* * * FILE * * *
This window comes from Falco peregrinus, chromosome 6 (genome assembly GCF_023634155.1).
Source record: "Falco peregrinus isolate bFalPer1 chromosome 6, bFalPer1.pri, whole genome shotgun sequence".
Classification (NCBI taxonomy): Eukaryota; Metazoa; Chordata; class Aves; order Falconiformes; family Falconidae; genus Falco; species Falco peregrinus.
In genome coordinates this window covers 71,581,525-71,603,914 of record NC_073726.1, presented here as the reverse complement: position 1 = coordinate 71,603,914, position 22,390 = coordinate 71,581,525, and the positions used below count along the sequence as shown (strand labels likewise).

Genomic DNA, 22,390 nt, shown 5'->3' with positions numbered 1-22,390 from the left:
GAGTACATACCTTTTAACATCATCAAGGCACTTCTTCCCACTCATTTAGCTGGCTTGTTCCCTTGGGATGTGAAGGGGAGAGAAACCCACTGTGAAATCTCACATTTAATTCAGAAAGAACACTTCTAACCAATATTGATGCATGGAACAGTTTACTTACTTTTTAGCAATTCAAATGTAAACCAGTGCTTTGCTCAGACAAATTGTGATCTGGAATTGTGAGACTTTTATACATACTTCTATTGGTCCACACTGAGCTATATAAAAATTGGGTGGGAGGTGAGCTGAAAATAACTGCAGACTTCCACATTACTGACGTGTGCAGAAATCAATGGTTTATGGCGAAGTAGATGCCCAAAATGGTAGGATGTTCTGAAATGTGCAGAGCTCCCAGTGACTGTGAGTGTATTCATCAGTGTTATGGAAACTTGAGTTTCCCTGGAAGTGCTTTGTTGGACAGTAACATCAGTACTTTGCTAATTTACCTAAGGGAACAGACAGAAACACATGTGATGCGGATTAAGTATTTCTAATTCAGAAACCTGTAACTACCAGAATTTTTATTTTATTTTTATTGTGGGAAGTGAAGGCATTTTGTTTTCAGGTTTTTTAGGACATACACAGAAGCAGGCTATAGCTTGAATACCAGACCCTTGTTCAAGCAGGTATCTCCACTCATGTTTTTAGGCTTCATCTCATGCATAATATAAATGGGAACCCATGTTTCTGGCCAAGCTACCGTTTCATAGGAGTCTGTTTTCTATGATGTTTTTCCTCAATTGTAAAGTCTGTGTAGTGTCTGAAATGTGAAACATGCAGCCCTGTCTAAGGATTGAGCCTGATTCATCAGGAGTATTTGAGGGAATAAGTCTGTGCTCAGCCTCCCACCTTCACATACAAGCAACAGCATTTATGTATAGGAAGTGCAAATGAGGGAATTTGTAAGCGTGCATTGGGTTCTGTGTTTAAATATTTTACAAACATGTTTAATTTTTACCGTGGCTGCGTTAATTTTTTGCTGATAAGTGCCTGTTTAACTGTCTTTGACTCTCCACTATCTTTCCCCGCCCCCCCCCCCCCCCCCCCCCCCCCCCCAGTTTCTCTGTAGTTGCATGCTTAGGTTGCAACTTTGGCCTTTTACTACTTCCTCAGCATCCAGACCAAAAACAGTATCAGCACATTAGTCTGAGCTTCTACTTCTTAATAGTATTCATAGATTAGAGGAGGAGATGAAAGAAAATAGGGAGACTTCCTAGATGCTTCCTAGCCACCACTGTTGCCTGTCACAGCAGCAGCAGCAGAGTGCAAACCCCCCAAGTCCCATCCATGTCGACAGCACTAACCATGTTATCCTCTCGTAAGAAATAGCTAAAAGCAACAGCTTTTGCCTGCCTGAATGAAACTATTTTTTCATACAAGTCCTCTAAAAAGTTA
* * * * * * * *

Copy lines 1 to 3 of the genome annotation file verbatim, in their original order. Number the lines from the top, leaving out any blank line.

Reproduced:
This window comes from Falco peregrinus, chromosome 6 (genome assembly GCF_023634155.1).
Source record: "Falco peregrinus isolate bFalPer1 chromosome 6, bFalPer1.pri, whole genome shotgun sequence".
Classification (NCBI taxonomy): Eukaryota; Metazoa; Chordata; class Aves; order Falconiformes; family Falconidae; genus Falco; species Falco peregrinus.